The Trinidad and Tobago government said it will divest part of state-owned Petrotrin as it tries to increase crude production, increase efficiency, and return the company to profitability.
In an address to the nation, the Caribbean twin-island nation’s Prime Minister Keith Rowley said it could not be “business as usual” and that the company desperately needed investment in technology and an injection of capital.
“Because of financial constraints at both the level of the state and the company, rectifying this imbalance now can only be effected by imports of external and domestic capital as well as new technology into oil and gas production at Petrotrin,” Rowley said.
“Survival depends on such a successful import demanding the cooperation of all the company’s stakeholders. In this approach there will be opportunities for local equity investment and employee stock ownership in a future profitably restructured company,” he said.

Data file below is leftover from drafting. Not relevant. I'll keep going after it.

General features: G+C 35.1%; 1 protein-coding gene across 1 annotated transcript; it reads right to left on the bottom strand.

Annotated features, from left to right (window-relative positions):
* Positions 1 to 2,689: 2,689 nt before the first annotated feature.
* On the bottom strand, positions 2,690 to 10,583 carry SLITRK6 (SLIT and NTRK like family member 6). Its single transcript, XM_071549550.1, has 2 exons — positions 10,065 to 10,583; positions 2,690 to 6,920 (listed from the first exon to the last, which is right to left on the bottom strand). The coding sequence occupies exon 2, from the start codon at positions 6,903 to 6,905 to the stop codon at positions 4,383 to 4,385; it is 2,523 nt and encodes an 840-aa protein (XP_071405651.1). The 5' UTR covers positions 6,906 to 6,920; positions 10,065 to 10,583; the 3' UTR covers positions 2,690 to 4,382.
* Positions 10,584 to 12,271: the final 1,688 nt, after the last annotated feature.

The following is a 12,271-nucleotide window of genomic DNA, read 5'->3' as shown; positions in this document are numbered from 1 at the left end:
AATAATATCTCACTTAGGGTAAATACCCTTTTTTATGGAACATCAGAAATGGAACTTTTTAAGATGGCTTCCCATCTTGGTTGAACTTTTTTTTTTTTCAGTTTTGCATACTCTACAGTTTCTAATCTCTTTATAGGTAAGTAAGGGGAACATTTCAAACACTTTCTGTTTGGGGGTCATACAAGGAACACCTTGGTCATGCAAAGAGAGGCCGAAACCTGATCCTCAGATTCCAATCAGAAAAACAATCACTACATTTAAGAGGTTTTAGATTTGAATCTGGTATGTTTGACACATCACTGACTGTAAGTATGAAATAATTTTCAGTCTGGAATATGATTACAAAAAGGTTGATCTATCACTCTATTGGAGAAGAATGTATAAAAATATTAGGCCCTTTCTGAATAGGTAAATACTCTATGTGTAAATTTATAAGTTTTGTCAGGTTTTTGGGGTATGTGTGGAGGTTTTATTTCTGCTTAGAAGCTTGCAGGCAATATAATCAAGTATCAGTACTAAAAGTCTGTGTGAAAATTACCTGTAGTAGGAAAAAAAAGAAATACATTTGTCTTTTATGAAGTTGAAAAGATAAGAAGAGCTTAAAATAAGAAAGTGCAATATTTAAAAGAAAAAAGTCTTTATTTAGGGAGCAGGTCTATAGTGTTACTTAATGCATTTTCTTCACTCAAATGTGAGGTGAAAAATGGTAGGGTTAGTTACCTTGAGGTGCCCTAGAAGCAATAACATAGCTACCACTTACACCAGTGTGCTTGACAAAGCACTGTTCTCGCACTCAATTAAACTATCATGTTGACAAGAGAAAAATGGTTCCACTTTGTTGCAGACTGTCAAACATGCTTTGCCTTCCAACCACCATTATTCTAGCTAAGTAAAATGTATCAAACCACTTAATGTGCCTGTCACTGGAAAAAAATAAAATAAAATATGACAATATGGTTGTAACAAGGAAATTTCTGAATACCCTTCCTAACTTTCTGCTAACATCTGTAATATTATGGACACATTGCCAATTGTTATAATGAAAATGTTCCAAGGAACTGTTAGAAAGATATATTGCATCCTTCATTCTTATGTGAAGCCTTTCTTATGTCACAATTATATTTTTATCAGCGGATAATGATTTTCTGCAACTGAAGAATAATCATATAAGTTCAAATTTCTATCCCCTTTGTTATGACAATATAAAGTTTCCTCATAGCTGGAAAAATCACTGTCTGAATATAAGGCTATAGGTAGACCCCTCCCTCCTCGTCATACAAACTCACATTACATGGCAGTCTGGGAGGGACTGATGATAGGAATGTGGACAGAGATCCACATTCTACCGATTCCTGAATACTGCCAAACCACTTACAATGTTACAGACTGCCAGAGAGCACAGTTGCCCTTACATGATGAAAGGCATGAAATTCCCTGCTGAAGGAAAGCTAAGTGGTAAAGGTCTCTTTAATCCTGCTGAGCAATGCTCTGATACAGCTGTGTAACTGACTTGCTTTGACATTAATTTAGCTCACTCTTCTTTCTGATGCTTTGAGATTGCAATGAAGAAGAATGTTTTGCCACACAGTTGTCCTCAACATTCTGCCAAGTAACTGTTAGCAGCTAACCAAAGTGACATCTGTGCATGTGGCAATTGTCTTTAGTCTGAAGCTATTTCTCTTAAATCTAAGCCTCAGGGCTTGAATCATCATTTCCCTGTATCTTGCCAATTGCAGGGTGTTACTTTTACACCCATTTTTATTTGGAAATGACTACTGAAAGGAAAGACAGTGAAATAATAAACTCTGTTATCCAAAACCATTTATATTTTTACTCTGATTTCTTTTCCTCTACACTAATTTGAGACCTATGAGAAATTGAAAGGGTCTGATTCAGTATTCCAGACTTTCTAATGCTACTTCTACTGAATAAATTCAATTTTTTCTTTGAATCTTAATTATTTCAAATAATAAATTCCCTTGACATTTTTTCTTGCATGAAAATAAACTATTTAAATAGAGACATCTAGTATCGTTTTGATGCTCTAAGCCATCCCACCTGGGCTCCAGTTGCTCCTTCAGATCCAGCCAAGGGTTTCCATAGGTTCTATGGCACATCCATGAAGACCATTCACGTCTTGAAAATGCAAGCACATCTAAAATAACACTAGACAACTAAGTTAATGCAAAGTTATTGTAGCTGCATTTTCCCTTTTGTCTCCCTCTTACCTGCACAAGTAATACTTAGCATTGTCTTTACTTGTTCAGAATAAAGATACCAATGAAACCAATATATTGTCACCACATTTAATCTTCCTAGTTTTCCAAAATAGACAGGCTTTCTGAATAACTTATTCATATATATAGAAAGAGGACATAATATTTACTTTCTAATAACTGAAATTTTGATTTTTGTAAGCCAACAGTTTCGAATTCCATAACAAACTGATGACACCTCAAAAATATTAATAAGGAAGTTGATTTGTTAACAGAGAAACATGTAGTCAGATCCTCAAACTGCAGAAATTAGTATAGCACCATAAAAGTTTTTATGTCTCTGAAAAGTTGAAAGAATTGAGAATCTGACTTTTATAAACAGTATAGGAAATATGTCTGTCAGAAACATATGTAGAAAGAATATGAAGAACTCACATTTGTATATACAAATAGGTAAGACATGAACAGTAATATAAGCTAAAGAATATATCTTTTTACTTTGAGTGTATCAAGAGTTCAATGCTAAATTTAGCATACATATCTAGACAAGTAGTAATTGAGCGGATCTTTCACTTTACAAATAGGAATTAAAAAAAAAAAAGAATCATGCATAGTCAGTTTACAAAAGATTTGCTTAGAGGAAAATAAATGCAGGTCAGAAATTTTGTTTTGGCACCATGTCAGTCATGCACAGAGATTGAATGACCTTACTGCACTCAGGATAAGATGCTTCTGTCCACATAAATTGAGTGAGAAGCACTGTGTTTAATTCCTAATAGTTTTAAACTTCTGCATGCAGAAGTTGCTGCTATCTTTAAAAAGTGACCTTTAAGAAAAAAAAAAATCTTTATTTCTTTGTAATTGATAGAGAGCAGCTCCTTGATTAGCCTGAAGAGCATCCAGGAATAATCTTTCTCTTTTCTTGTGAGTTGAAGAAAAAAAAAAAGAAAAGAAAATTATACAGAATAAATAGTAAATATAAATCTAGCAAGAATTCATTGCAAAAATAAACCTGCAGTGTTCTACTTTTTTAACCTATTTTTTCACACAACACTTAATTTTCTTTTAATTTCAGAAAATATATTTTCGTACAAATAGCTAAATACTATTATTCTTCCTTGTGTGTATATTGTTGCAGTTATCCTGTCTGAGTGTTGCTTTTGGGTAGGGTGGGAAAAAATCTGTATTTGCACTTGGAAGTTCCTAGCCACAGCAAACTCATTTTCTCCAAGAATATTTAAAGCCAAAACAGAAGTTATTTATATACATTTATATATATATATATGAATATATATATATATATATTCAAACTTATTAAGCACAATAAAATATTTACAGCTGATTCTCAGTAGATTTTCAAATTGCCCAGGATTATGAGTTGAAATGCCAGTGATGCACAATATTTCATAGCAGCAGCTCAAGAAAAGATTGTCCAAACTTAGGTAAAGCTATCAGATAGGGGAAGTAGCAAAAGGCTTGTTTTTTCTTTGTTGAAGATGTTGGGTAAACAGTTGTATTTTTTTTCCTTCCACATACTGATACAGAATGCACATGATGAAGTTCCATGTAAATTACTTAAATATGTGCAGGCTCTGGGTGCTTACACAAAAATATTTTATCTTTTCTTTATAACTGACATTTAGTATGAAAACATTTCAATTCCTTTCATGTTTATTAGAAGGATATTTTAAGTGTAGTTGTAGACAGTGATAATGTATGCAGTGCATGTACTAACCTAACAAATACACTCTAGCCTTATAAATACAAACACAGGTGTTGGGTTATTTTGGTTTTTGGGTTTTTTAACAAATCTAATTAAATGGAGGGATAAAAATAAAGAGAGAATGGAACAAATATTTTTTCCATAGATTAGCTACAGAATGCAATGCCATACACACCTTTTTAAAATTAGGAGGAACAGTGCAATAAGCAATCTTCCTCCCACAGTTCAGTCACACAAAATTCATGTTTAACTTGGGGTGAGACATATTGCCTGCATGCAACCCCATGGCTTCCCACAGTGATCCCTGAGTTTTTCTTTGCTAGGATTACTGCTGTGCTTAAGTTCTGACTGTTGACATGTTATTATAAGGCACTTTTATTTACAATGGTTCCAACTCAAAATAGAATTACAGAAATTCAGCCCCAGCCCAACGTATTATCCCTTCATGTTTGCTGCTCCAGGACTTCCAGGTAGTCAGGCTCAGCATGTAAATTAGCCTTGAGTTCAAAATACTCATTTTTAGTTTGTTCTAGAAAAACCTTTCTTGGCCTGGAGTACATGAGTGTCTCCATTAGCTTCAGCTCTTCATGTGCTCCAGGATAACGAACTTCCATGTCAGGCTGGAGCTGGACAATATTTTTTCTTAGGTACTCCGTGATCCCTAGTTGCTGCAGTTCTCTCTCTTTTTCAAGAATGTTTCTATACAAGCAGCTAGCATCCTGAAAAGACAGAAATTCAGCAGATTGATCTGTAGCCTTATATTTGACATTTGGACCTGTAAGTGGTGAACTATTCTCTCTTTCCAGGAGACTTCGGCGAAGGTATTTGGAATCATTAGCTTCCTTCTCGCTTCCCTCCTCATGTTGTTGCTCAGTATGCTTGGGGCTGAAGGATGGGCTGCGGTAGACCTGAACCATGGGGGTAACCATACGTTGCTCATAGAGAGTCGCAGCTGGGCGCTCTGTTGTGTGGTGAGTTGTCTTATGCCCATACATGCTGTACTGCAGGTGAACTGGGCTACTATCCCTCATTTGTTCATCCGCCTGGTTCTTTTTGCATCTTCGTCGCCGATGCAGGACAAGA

Petrotrin operates a 165,000-b/d refinery and is the largest supplier of refined products to the Caribbean. It also exports gasoline to the US East Coast and to parts of Latin America. It also produces 45,000 b/d of crude oil from its onshore and offshore fields.
Rowley’s announcement came a short time after a strike by the company’s 5,000 workers was called off after they accepted an interim settlement of 5% in wage increases for a 2-year period (OGJ Online, Jan. 5, 2017). After the workers had gone on strike, the government ordered Petrotrin to agree to the pay increase.
Late in 2016 the country’s former energy minister had hinted that the sale of Petrotrin’s Trinmar asset was inevitable. Nicole Oliverre told the Parliament that Petrotrin would be seeking new commercial partnerships under its third-party arrangements to aggressively develop Trinmar’s assets. “The company intends to engage an international consultant to advise on an optimal monetization strategy based on the board’s decision to engage one [joint venture] partner for the entire Trinmar acreage,” Oliverre said.
In a recent memo to workers, Petrotrin Pres. Fitzroy Harewood noted that the company’s revenues had declined by more than 50% from 2012-16. This, coupled with the ongoing decline in refinery margins and lower oil production, resulted in the company realizing 2 years of net aftertax losses.